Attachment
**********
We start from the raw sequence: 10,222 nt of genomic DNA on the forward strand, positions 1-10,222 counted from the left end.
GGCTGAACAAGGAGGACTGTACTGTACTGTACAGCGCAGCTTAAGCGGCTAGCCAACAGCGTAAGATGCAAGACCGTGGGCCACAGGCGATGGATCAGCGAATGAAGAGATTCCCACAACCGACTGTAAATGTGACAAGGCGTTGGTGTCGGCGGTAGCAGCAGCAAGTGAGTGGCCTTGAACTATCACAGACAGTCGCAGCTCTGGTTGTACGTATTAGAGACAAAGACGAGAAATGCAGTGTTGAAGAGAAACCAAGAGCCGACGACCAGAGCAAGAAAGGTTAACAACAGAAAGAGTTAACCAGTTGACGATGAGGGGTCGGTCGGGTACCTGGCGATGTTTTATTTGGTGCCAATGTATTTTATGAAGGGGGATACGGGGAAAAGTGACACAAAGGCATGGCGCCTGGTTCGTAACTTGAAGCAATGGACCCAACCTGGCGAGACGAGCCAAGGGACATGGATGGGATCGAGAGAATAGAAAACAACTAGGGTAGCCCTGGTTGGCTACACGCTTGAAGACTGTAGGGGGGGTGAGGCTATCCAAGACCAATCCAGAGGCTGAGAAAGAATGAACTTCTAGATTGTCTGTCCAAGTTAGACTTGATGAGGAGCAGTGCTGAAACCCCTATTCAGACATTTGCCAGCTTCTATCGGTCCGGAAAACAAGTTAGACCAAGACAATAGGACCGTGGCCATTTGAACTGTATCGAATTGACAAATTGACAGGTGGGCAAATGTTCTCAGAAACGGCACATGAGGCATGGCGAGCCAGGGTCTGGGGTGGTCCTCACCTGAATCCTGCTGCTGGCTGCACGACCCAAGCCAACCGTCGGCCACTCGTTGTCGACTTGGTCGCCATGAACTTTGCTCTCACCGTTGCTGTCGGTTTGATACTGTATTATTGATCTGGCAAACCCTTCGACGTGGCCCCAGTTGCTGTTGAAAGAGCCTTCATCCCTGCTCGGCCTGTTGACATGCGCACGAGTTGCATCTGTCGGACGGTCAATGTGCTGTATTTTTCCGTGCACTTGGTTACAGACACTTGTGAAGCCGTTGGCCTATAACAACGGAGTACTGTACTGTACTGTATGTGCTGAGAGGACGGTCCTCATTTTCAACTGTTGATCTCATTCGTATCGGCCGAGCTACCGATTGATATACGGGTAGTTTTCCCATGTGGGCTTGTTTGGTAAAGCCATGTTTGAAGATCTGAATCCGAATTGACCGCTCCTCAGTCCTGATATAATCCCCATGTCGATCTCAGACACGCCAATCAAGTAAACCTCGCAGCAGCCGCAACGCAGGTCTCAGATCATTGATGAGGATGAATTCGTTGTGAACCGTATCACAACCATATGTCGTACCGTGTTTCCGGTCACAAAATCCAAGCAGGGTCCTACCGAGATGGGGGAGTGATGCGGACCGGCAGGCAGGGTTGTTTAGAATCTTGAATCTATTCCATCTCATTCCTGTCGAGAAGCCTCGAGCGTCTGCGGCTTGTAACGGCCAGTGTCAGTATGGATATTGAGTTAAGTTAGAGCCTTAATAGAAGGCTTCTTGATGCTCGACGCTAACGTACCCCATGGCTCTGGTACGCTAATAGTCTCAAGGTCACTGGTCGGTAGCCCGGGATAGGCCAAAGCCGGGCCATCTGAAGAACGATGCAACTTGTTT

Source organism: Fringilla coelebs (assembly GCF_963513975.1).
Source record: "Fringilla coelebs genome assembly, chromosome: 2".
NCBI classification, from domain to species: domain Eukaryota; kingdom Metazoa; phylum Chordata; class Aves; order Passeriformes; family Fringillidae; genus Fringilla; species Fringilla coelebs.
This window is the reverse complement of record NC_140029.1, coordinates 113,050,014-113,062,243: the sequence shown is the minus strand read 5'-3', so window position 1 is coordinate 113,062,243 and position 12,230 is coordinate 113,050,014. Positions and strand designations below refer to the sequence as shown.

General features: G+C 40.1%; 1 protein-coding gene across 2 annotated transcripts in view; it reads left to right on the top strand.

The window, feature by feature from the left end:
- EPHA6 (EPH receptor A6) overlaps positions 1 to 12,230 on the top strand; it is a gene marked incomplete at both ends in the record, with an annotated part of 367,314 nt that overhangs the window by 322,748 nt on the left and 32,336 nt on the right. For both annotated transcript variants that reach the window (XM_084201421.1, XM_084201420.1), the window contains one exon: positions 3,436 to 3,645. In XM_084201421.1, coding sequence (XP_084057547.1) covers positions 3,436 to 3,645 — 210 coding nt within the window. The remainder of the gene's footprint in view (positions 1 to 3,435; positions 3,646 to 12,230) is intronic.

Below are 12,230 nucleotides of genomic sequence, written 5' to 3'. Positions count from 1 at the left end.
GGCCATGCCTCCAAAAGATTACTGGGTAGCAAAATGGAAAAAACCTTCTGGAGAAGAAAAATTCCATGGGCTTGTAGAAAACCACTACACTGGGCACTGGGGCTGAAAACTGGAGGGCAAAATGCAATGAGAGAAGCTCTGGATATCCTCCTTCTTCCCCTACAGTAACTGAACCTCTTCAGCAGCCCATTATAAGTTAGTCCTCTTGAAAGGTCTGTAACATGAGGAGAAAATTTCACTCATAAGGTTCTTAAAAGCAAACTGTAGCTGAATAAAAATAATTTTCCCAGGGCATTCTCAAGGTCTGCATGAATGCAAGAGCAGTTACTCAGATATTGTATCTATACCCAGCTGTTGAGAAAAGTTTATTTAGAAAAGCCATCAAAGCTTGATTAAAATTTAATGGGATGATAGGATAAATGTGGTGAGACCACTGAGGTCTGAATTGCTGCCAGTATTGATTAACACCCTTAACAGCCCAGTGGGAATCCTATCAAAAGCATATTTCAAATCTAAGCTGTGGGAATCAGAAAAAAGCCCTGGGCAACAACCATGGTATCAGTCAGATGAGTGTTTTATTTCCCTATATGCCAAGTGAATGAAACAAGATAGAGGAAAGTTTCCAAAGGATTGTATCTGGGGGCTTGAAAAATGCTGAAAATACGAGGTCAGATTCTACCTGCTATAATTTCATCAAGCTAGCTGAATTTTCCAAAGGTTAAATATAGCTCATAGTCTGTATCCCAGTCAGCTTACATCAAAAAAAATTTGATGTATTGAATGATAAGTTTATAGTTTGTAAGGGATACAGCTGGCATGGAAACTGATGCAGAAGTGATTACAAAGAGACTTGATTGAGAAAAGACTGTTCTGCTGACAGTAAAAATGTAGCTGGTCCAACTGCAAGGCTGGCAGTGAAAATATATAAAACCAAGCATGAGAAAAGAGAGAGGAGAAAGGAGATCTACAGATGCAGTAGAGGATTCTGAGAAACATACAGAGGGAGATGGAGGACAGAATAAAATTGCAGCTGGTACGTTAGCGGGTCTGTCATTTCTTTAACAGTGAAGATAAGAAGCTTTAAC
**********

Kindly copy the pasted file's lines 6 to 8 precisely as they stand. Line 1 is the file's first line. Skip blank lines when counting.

This window is the reverse complement of record NC_140029.1, coordinates 113,050,014-113,062,243: the sequence shown is the minus strand read 5'-3', so window position 1 is coordinate 113,062,243 and position 12,230 is coordinate 113,050,014. Positions and strand designations below refer to the sequence as shown.

General features: G+C 40.1%; 1 protein-coding gene across 2 annotated transcripts in view; it reads left to right on the top strand.

The window, feature by feature from the left end: